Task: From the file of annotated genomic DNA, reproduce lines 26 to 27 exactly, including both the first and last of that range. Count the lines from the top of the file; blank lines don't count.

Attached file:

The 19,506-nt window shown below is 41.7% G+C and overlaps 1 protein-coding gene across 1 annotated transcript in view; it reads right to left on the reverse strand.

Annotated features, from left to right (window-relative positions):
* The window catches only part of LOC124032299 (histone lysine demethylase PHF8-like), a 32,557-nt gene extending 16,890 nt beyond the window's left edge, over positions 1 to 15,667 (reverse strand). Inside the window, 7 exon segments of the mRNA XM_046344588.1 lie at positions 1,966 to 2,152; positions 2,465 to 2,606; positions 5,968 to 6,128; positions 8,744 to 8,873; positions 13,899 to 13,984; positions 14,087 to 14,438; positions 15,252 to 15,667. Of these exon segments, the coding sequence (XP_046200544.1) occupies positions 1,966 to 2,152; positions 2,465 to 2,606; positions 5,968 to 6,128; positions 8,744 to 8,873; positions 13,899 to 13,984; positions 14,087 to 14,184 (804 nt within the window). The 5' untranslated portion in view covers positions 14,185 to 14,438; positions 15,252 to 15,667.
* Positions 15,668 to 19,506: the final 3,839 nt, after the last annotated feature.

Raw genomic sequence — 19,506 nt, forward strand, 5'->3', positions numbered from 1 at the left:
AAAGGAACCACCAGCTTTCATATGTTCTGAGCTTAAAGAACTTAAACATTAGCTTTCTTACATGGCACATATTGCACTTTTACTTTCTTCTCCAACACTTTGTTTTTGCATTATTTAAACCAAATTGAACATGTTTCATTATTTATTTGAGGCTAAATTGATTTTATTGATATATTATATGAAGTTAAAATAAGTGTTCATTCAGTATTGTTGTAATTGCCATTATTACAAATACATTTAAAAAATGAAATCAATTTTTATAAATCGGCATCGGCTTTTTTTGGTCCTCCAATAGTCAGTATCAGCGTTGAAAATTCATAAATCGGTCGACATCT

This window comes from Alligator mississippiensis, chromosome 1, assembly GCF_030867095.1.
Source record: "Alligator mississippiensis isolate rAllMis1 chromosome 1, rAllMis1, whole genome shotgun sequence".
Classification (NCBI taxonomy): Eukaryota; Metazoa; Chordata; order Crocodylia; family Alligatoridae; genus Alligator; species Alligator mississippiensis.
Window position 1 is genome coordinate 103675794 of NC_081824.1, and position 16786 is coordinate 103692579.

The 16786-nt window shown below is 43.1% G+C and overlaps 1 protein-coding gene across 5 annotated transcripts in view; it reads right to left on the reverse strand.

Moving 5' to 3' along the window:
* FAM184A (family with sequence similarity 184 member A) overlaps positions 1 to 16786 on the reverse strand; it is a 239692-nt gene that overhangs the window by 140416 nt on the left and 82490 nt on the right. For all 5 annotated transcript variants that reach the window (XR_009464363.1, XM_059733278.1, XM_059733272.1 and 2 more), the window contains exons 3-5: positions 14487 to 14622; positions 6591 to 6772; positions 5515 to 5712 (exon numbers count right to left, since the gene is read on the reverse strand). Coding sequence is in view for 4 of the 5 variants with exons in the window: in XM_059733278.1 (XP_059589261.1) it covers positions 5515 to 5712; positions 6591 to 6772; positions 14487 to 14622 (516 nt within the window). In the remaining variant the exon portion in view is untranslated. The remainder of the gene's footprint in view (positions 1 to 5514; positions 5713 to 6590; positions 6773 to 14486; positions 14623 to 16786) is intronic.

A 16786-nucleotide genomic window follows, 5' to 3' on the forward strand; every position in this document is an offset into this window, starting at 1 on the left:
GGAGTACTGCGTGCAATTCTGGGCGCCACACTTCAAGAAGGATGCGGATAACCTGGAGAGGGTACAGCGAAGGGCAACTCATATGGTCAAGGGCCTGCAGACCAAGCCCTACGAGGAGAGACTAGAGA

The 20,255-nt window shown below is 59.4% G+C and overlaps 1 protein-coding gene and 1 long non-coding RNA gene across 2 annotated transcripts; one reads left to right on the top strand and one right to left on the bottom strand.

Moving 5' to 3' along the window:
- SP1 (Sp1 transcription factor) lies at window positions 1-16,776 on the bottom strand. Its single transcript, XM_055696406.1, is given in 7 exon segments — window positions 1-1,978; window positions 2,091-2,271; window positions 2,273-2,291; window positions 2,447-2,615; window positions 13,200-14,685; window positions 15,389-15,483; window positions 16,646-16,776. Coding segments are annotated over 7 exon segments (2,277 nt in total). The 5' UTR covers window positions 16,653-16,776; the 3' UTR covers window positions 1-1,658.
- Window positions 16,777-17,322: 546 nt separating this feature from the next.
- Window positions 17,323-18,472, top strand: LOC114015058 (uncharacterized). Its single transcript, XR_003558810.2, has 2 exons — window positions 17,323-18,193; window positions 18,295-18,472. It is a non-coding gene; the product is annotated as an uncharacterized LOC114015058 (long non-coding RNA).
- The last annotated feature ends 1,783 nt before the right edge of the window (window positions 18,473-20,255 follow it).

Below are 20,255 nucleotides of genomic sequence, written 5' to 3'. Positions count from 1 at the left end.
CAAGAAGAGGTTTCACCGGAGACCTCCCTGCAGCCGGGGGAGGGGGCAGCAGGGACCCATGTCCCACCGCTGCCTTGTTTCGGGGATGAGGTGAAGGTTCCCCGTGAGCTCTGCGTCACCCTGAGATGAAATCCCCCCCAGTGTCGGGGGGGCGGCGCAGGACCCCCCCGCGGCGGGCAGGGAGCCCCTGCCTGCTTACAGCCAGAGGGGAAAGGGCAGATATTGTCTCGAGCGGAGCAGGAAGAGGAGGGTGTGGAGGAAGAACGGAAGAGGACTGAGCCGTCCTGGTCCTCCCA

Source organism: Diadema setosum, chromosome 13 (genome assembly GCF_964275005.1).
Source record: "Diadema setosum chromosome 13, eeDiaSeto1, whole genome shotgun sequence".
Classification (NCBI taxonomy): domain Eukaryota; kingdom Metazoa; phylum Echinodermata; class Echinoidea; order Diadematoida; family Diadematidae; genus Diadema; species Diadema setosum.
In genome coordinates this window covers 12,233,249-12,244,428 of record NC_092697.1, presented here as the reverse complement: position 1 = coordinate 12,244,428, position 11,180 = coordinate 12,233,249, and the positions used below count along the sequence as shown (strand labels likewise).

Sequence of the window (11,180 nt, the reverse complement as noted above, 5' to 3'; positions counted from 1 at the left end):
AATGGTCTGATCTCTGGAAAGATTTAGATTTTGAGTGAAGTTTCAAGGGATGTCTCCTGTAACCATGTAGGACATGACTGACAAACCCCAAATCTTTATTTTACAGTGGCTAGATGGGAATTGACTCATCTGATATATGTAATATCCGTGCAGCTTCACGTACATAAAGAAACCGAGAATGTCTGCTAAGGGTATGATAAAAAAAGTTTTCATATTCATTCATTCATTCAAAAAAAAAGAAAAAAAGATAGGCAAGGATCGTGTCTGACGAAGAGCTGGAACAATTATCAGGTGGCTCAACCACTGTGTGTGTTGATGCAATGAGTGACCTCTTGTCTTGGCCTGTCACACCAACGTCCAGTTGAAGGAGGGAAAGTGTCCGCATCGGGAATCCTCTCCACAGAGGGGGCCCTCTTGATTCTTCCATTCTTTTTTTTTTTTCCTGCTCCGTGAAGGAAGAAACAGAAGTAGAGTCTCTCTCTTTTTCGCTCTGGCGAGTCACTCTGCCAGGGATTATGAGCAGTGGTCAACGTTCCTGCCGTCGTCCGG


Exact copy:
Classification (NCBI taxonomy): domain Eukaryota; kingdom Metazoa; phylum Echinodermata; class Echinoidea; order Diadematoida; family Diadematidae; genus Diadema; species Diadema setosum.
In genome coordinates this window covers 12,233,249-12,244,428 of record NC_092697.1, presented here as the reverse complement: position 1 = coordinate 12,244,428, position 11,180 = coordinate 12,233,249, and the positions used below count along the sequence as shown (strand labels likewise).